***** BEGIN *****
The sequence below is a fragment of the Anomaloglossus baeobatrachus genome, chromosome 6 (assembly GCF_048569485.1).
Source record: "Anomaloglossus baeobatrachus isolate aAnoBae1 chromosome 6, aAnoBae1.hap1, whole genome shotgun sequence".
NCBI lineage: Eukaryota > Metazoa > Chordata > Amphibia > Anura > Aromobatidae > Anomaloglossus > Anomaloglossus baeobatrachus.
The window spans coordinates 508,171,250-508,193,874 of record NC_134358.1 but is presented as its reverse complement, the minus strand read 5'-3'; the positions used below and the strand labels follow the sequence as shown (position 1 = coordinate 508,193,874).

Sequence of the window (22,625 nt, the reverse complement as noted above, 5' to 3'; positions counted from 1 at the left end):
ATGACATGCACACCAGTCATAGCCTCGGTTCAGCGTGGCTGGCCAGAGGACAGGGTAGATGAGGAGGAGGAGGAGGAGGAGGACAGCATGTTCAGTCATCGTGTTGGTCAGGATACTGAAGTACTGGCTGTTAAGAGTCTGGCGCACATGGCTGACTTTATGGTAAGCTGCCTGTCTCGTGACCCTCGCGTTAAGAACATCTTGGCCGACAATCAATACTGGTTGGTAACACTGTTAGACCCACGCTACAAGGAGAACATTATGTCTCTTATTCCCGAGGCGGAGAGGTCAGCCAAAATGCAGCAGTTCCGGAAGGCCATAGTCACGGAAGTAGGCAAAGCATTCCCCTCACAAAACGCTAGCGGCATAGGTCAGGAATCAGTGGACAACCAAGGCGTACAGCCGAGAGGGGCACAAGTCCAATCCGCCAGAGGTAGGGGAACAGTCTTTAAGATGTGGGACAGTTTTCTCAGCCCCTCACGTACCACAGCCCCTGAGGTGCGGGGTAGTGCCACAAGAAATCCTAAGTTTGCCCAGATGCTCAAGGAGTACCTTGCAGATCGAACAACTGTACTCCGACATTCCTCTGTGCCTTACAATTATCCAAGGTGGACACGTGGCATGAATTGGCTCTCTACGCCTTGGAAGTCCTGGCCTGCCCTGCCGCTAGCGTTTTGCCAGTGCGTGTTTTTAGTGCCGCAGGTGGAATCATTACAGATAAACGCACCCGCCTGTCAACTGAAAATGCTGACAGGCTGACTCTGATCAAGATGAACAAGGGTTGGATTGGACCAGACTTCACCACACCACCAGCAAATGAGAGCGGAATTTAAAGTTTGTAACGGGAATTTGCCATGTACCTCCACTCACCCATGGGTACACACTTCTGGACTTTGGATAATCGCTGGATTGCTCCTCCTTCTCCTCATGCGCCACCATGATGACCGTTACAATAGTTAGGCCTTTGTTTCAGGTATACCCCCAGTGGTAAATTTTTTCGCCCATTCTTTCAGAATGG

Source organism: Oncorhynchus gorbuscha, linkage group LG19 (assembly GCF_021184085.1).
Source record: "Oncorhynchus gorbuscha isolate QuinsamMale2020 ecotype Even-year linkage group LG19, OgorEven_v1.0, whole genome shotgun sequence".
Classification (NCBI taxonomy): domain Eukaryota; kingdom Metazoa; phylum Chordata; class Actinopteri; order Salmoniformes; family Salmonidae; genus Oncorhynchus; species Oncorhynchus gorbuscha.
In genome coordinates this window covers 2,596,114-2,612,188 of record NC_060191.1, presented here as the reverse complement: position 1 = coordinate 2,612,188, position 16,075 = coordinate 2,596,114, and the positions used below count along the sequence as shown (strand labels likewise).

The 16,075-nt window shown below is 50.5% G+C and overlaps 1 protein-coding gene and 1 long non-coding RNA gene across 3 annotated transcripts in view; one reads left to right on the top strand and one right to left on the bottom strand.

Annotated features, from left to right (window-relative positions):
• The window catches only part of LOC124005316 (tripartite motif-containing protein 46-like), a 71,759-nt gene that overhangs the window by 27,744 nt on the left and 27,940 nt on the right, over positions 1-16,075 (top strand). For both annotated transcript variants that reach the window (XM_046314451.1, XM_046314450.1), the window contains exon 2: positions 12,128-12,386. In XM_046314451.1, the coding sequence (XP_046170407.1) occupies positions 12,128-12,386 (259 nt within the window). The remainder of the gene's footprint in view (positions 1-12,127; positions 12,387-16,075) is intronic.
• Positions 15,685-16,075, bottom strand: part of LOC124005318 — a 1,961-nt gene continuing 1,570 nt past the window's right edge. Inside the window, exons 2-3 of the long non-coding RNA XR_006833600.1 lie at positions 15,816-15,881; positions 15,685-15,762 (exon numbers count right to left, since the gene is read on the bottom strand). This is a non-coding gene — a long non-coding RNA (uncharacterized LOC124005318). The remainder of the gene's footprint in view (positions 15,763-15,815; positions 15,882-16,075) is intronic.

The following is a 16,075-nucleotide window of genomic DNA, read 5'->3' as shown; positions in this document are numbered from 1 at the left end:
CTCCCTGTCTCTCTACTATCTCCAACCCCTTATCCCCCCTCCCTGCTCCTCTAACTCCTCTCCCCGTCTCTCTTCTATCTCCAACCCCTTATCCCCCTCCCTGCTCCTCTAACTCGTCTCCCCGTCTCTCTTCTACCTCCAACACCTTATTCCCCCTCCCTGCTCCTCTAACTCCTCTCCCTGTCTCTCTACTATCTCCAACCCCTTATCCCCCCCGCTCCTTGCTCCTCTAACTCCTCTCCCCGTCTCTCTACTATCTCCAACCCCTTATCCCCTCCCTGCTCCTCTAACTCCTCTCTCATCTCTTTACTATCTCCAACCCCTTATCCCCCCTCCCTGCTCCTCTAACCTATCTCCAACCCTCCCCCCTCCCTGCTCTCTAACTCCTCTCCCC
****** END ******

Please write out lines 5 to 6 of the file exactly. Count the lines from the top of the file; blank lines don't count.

Sequence of the window (22,625 nt, the reverse complement as noted above, 5' to 3'; positions counted from 1 at the left end):
ATGACATGCACACCAGTCATAGCCTCGGTTCAGCGTGGCTGGCCAGAGGACAGGGTAGATGAGGAGGAGGAGGAGGAGGAGGACAGCATGTTCAGTCATCGTGTTGGTCAGGATACTGAAGTACTGGCTGTTAAGAGTCTGGCGCACATGGCTGACTTTATGGTAAGCTGCCTGTCTCGTGACCCTCGCGTTAAGAACATCTTGGCCGACAATCAATACTGGTTGGTAACACTGTTAGACCCACGCTACAAGGAGAACATTATGTCTCTTATTCCCGAGGCGGAGAGGTCAGCCAAAATGCAGCAGTTCCGGAAGGCCATAGTCACGGAAGTAGGCAAAGCATTCCCCTCACAAAACGCTAGCGGCATAGGTCAGGAATCAGTGGACAACCAAGGCGTACAGCCGAGAGGGGCACAAGTCCAATCCGCCAGAGGTAGGGGAACAGTCTTTAAGATGTGGGACAGTTTTCTCAGCCCCTCACGTACCACAGCCCCTGAGGTGCGGGGTAGTGCCACAAGAAATCCTAAGTTTGCCCAGATGCTCAAGGAGTACCTTGCAGATCGAACAACTGTACTCCGACATTCCTCTGTGCCTTACAATTATCCAAGGTGGACACGTGGCATGAATTGGCTCTCTACGCCTTGGAAGTCCTGGCCTGCCCTGCCGCTAGCGTTTTGCCAGTGCGTGTTTTTAGTGCCGCAGGTGGAATCATTACAGATAAACGCACCCGCCTGTCAACTGAAAATGCTGACAGGCTGACTCTGATCAAGATGAACAAGGGTTGGATTGGACCAGACTTCACCACACCACCAGCAAATGAGAGCGGAATTTAAAGTTTGTAACGGGAATTTGCCATGTACCTCCACTCACCCATGGGTACACACTTCTGGACTTTGGATAATCGCTGGATTGCTCCTCCTTCTCCTCATGCGCCACCATGATGACCGTTACAATAGTTAGGCCTTTGTTTCAGGTATACCCCCAGTGGTAAATTTTTTCGCCCATTCTTTCAGAATGG